September 19, 2023


Potential government action threatens to scale down salmon industry in Tasmania, Australia




The salmon farming trade of Tasmania, Australia, is under threat following a debate in Australia's federal parliament over the $1.3 billion industry.


The state's largest aquaculture export is at the centre of Australia's seafood market, with salmon lovers across the country relying on Tasmania as their primary source for the fish. 


However, the Threatened Species Scientific Committee recently warned endangered species, like the Maugean Skate, will go extinct unless salmon farm impacts are reduced in the Macquarie Harbour.


In the wake of the advice, Environment Minister Tanya Plibersek announced $2.1 million captive breeding programme amid pressure for her to reconsider 2012's federal approval for salmon farming in the harbour.


There are now growing fears thousands of workers could lose their job if the government decides to wind back the industry, with nine out of 10 jobs based in regional areas.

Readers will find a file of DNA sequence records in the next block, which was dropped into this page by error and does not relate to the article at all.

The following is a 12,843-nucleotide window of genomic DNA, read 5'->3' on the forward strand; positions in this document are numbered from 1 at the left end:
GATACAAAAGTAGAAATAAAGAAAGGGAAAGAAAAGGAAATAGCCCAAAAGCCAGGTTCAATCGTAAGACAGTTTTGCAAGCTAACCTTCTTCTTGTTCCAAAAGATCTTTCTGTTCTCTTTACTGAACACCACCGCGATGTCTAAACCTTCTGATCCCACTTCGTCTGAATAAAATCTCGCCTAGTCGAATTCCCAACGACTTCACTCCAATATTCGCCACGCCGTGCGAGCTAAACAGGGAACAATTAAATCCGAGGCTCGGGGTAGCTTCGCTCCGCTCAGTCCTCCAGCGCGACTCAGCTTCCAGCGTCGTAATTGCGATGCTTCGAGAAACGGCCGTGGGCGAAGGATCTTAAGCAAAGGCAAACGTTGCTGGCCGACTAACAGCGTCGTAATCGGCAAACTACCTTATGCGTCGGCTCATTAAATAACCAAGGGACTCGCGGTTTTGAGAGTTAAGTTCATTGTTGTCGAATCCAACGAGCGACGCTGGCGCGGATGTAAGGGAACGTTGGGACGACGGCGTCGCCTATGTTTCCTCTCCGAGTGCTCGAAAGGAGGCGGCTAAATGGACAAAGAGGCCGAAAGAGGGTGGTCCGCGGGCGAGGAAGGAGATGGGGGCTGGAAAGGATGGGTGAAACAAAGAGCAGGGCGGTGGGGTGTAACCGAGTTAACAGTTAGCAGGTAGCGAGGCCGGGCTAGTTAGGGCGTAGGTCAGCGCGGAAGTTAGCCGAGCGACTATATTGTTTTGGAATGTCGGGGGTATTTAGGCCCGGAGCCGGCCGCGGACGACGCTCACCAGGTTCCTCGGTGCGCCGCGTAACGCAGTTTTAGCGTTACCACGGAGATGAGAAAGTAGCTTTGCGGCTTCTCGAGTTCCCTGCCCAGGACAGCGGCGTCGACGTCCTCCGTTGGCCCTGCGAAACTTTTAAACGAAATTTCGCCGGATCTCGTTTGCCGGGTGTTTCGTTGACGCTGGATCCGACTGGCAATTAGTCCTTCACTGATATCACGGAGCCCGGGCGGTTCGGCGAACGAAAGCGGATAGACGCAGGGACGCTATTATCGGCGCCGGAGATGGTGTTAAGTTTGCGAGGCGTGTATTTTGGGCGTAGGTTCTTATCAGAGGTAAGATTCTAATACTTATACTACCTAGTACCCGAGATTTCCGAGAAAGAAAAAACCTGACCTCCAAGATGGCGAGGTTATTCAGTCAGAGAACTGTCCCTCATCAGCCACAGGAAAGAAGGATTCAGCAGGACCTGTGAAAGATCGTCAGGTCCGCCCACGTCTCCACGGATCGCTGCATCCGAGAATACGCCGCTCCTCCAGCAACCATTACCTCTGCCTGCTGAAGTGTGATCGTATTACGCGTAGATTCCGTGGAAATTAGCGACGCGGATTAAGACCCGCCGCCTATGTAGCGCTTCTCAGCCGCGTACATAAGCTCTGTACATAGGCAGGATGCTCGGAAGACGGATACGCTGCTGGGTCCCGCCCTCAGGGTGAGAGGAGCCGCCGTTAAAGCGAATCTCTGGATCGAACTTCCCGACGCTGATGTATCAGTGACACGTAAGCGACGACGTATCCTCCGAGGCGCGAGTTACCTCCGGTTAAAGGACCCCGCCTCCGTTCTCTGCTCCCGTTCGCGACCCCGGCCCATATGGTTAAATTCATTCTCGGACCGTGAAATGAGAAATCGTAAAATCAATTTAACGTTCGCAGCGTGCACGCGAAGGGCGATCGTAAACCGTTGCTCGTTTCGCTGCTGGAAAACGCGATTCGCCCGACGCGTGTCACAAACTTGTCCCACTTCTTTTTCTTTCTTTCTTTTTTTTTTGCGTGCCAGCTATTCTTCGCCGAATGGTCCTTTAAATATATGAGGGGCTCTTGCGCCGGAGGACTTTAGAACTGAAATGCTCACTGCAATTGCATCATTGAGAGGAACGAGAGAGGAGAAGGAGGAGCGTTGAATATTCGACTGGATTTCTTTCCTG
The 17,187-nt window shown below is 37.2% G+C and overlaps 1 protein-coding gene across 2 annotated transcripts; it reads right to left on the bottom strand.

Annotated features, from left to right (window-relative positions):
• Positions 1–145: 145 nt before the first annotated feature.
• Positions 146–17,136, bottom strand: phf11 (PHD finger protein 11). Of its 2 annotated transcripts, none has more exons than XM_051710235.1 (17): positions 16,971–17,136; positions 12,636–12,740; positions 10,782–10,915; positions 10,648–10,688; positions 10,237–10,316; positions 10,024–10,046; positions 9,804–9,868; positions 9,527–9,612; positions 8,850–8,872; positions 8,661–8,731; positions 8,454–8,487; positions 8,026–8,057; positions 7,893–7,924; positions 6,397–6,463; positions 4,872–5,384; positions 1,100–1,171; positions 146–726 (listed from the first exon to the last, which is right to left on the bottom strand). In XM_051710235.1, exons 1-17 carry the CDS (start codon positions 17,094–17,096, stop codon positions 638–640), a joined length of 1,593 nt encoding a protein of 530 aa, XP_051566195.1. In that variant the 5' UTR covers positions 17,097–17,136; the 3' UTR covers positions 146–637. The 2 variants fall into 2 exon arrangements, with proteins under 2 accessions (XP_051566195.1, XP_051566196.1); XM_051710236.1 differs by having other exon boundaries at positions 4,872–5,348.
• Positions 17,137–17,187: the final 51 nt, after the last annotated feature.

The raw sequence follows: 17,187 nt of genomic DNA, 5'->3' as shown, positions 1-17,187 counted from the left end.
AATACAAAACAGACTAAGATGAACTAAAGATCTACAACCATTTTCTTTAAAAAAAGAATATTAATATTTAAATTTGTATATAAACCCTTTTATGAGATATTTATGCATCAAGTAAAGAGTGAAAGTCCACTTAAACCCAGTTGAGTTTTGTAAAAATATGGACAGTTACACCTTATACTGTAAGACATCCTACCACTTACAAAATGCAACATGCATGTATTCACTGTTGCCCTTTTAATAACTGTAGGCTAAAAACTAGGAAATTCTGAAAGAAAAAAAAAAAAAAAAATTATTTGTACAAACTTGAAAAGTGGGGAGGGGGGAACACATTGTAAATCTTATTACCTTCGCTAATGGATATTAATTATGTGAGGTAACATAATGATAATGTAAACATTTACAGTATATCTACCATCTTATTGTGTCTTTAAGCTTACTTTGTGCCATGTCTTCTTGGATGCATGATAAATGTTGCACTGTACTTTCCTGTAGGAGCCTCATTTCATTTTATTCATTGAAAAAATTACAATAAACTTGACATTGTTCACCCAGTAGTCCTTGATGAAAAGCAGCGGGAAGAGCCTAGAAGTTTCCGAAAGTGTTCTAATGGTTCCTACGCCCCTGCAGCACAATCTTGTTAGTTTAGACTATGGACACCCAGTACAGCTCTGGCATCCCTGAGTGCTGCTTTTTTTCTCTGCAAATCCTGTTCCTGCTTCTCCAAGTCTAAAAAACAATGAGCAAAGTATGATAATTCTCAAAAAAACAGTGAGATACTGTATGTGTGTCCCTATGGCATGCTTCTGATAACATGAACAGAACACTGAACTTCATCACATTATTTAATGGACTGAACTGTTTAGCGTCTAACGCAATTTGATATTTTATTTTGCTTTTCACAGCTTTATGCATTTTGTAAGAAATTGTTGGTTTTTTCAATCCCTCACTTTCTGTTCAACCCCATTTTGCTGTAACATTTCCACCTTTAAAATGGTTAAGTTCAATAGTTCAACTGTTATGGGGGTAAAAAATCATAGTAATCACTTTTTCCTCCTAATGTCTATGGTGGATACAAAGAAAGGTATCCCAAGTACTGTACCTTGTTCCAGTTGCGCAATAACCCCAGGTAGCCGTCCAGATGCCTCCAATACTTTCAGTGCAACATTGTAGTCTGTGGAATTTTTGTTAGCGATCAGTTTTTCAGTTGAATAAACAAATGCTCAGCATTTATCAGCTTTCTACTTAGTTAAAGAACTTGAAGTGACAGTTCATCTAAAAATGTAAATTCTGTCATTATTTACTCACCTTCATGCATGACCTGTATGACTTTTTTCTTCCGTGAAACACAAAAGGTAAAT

Shadow environment minister Jonathan Duniam - who is from Tasmania - said he's "very concerned" Plibersek is only focusing on the environment rather than the economy and people's jobs.


"We should protect our fragile environment... but at the same time, as our economy starts to slow, as the cost of living becomes harder, and people's jobs become more uncertain... she has to take into account the economic fallout of any decision she makes for environmental considerations," he told "With Macquarie Harbour, I’m very concerned about where the government is heading in relation to that.


"If that industry shuts down that rips the heart out of that economy, and it will never come back.


Duniam has called on Plibersek to "back in the science" and work with the industry to support the thousands of jobs in Tasmania.


Salmon Tasmania chief executive officer Luke Martin welcomed the $2.1 billion captive breeding programme from the federal government but reiterated more work needs to be done to protect both the industry and environment.


The salmon industry equates to about one in five jobs on the west coast of Tasmania, and in the town of Strahan where just 700 people live, 120 of them work in the aquaculture sector.


Plibersek responded to these concerns through a statement, placing responsibility on the Tasmanian government. 


"The Tasmanian Government has primary responsibility for managing aquaculture and river flows," a spokesperson for Plibersek told "We will work sensibly with the Tasmanian Government and the salmon industry to get a good outcome."


- Sky News

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